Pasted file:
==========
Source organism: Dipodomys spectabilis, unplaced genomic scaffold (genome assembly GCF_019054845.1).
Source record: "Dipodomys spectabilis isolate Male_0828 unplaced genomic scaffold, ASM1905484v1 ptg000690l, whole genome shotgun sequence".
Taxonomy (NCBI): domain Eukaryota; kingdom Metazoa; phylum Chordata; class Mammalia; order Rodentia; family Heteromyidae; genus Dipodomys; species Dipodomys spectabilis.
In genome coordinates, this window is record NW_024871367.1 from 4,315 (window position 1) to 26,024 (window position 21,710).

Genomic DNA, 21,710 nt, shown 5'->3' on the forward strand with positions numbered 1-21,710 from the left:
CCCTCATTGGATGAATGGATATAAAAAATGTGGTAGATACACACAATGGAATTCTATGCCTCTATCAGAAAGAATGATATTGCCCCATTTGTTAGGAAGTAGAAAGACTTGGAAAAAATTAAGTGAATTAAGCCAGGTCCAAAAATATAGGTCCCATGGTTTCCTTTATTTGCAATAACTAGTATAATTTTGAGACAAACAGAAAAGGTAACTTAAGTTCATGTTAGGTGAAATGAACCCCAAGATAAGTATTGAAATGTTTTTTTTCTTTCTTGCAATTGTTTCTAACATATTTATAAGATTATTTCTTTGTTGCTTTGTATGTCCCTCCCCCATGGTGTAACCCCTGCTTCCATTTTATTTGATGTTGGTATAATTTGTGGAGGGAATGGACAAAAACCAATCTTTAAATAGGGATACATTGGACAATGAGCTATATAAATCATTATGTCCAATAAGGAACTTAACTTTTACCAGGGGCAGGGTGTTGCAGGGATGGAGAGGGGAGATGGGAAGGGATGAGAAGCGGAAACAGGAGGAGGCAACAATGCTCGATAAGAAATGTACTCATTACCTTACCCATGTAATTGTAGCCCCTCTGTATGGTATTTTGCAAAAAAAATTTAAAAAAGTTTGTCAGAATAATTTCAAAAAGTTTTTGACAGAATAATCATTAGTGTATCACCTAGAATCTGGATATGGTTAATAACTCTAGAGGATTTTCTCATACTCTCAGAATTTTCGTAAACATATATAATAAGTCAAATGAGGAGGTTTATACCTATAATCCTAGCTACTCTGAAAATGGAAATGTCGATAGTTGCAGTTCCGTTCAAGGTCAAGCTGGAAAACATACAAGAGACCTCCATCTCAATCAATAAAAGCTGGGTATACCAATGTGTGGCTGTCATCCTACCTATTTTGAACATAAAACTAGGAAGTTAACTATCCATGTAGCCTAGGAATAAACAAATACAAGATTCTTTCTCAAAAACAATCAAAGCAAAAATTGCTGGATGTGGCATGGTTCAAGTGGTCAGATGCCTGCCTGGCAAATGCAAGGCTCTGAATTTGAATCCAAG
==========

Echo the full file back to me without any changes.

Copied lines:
Source organism: Dipodomys spectabilis, unplaced genomic scaffold (genome assembly GCF_019054845.1).
Source record: "Dipodomys spectabilis isolate Male_0828 unplaced genomic scaffold, ASM1905484v1 ptg000690l, whole genome shotgun sequence".
Taxonomy (NCBI): domain Eukaryota; kingdom Metazoa; phylum Chordata; class Mammalia; order Rodentia; family Heteromyidae; genus Dipodomys; species Dipodomys spectabilis.
In genome coordinates, this window is record NW_024871367.1 from 4,315 (window position 1) to 26,024 (window position 21,710).

Genomic DNA, 21,710 nt, shown 5'->3' on the forward strand with positions numbered 1-21,710 from the left:
CCCTCATTGGATGAATGGATATAAAAAATGTGGTAGATACACACAATGGAATTCTATGCCTCTATCAGAAAGAATGATATTGCCCCATTTGTTAGGAAGTAGAAAGACTTGGAAAAAATTAAGTGAATTAAGCCAGGTCCAAAAATATAGGTCCCATGGTTTCCTTTATTTGCAATAACTAGTATAATTTTGAGACAAACAGAAAAGGTAACTTAAGTTCATGTTAGGTGAAATGAACCCCAAGATAAGTATTGAAATGTTTTTTTTCTTTCTTGCAATTGTTTCTAACATATTTATAAGATTATTTCTTTGTTGCTTTGTATGTCCCTCCCCCATGGTGTAACCCCTGCTTCCATTTTATTTGATGTTGGTATAATTTGTGGAGGGAATGGACAAAAACCAATCTTTAAATAGGGATACATTGGACAATGAGCTATATAAATCATTATGTCCAATAAGGAACTTAACTTTTACCAGGGGCAGGGTGTTGCAGGGATGGAGAGGGGAGATGGGAAGGGATGAGAAGCGGAAACAGGAGGAGGCAACAATGCTCGATAAGAAATGTACTCATTACCTTACCCATGTAATTGTAGCCCCTCTGTATGGTATTTTGCAAAAAAAATTTAAAAAAGTTTGTCAGAATAATTTCAAAAAGTTTTTGACAGAATAATCATTAGTGTATCACCTAGAATCTGGATATGGTTAATAACTCTAGAGGATTTTCTCATACTCTCAGAATTTTCGTAAACATATATAATAAGTCAAATGAGGAGGTTTATACCTATAATCCTAGCTACTCTGAAAATGGAAATGTCGATAGTTGCAGTTCCGTTCAAGGTCAAGCTGGAAAACATACAAGAGACCTCCATCTCAATCAATAAAAGCTGGGTATACCAATGTGTGGCTGTCATCCTACCTATTTTGAACATAAAACTAGGAAGTTAACTATCCATGTAGCCTAGGAATAAACAAATACAAGATTCTTTCTCAAAAACAATCAAAGCAAAAATTGCTGGATGTGGCATGGTTCAAGTGGTCAGATGCCTGCCTGGCAAATGCAAGGCTCTGAATTTGAATCCAAG